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Wrong Odell Sylvester?

Odell H. Sylvester

Black Police Chief

The Berkeley

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I agree to the Terms of Service and Privacy Policy. I understand that I will receive a subscription to ZoomInfo Community Edition at no charge in exchange for downloading and installing the ZoomInfo Contact Contributor utility which, among other features, involves sharing my business contacts as well as headers and signature blocks from emails that I receive.

The Berkeley

Find other employees at this company (58,754)

Background Information

Employment History

Oakland Police Department


Affiliations

The Boys & Girls Clubs of Oakland Inc

Advisor


Education

bachelor

UC Berkeley


master

USC


master's degree

University of Southern California


Web References(7 Total References)


www.insidebayarea.com

Odell Sylvester, first black man to rise to deputy chief in Oakland Police Department, dies
By Nanci L. Valcke Oakland Tribune Correspondent Posted: 02/10/2014 12:41:50 PM PST Updated: 02/10/2014 01:45:43 PM PST Click photo to enlarge Odell Sylvester, 86, points to a wall in his home that commemorates many of his academic and law enforcement achievements, including being Oakland's first African American deputy police chief on Wednesday, March 23, 2011 in Oakland Calif. Sylvester is now retired and writing his memoirs. (Deeba Yavrom/Staff) OAKLAND -- Odell Sylvester was not the first black man to join the Oakland Police Department. But he was the first black man to attain the rank of sergeant, lieutenant, captain and deputy chief. Along the way he gained a reputation for his firmness, fairness and compassion for the community, particularly young people. Sylvester served as a military police officer during World War II and the Korean War. He received his bachelor's from UC Berkeley in 1948 and earned a master's from USC in 1974. "He was very intelligent," said retired Oakland Police Officer Arthur Cravanas, who partnered with Sylvester in the early years. After 28 years with the Oakland Police Department, Sylvester retired in 1977. He then became the first black police chief in Berkeley, serving in that position until 1980 when he retired for health reasons.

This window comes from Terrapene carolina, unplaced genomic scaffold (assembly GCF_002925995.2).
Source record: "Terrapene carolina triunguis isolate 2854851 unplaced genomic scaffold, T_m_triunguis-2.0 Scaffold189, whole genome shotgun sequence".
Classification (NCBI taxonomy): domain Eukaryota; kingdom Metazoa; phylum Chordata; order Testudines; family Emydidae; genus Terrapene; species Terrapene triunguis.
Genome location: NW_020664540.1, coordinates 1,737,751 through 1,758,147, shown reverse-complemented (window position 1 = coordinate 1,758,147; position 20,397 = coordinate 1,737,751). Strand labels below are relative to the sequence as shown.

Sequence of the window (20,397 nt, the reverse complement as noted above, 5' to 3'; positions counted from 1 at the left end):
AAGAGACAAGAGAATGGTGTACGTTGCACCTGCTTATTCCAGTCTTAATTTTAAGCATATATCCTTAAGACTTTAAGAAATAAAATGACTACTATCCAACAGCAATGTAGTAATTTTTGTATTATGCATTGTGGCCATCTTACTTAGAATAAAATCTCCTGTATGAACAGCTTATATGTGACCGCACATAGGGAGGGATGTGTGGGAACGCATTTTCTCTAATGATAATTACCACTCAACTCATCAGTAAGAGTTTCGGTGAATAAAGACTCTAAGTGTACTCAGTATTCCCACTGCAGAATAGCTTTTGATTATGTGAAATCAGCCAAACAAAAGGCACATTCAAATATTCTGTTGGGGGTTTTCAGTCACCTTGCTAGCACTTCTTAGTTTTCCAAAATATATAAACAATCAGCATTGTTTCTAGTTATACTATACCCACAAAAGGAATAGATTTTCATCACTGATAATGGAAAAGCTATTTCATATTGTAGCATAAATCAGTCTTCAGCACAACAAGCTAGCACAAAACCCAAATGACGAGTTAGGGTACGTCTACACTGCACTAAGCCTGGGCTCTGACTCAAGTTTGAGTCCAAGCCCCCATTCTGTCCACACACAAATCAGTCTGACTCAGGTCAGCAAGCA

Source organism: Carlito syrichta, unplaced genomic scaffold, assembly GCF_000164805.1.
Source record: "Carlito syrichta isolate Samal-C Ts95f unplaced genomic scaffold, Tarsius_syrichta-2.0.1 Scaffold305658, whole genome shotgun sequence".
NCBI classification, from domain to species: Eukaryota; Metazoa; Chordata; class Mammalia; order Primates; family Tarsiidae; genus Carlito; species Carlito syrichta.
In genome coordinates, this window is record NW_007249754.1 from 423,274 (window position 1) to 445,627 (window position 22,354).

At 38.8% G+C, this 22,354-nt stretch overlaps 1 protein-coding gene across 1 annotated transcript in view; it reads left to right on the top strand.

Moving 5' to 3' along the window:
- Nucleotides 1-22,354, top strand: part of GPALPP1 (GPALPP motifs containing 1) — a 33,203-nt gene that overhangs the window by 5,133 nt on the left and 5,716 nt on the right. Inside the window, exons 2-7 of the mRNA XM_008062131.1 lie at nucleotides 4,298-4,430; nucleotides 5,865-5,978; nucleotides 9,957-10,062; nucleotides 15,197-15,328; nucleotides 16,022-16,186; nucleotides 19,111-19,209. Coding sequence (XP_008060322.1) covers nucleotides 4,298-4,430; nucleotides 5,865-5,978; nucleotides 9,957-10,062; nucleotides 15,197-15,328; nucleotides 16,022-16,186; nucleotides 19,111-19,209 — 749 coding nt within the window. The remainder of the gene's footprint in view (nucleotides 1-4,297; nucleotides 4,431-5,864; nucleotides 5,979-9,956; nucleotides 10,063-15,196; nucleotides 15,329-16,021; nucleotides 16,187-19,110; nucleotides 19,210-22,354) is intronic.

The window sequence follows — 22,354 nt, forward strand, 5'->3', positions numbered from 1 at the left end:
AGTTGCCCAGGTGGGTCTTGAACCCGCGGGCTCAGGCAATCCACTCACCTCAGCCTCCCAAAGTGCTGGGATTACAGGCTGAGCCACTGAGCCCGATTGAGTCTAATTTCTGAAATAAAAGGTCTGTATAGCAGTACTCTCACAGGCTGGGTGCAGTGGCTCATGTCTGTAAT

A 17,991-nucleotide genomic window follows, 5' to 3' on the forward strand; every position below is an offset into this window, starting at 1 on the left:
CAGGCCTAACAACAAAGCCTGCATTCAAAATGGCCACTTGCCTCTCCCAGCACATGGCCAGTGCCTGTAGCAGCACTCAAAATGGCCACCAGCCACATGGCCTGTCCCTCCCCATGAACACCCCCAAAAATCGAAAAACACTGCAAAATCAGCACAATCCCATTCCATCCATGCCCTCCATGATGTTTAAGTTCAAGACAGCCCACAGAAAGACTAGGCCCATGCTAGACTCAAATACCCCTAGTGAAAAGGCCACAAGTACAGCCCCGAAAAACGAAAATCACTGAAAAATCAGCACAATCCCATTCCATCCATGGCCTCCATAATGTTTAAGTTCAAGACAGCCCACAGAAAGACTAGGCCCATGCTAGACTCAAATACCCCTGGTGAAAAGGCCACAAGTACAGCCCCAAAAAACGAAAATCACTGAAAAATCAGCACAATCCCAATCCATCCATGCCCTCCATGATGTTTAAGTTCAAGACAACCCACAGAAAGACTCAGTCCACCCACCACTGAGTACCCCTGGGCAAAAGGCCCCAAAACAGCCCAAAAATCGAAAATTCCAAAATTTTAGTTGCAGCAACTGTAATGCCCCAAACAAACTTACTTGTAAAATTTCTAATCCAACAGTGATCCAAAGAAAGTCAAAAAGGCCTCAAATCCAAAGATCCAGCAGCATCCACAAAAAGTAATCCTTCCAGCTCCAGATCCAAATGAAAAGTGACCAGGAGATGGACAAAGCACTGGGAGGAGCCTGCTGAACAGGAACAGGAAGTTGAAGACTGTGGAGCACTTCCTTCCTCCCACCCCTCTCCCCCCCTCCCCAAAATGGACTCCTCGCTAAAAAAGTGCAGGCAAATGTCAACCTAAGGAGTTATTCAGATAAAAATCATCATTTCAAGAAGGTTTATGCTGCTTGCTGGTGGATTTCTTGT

www.bgcoakland.org [cached]

Odell H. Sylvester*
Chief of Police, Berkeley Police Department, Retired


berkeleycitizensaction.org [cached]

Odell Sylvester, Berkeley's first black Police Chief, complained to the Council on October 23, l979 that the reductions would "slowly strangle" the force's ability to deal with crime.


www.donyaphotography.com

Odell Sylvester, 86 years old, first African American police cheif deputy of the Berkeley police department.


www.insidebayarea.com

Odell Sylvester, 86, Oakland's first African American deputy police chief, stands in front of a wall in his home that commemorates many of his academic and law enforcement achievements Wednesday, March 23, 2011, in Oakland Calif.
Sylvester is now retired and writing his memoirs. (Deeba Yavrom/Staff) From his high-rise lodging, Odell Sylvester still keeps an eye on Oakland and the city streets below, the same streets he patrolled a half-century ago. But, in truth, Oakland should look up to him as a trailblazer. For Sylvester achieved many important firsts in his lifetime as the Thomas Edison of East Bay law enforcement. His rise through the Oakland Police Department was unprecedented. He was the first African-American to attain the ranks of sergeant, lieutenant, captain and deputy police chief. Then he took it a step higher as Berkeley's first black police chief. "It can be done," he said of his succession of firsts. Sylvester, 85, is almost finished writing his memoirs, which he has appropriately titled, "From The Bottom. For he also was born in a Dallas district known as "The Bottom." "It was a highly segregated place," he said. "The water washed through the muddy streets." Undaunted, he graduated from UC Berkeley in 1948, then earned a master's degree at the University of Southern California in 1974. His police promotions weren't tokenism; He passed the same written examinations that many of his white colleagues failed. Sylvester took it, came out No. 1, and became the chief in 1977. He lasted three years on the job officially, but couldn't perform his duties for a year because of what the media described as a back and neck ailment. He received a disability retirement, but says now that his heart was the main problem in Berkeley. He since has had two small heart attacks, and two pacemakers implanted in the past eight years. Police work has changed dramatically since he last wore the star. "It's so much more politicized," he said.


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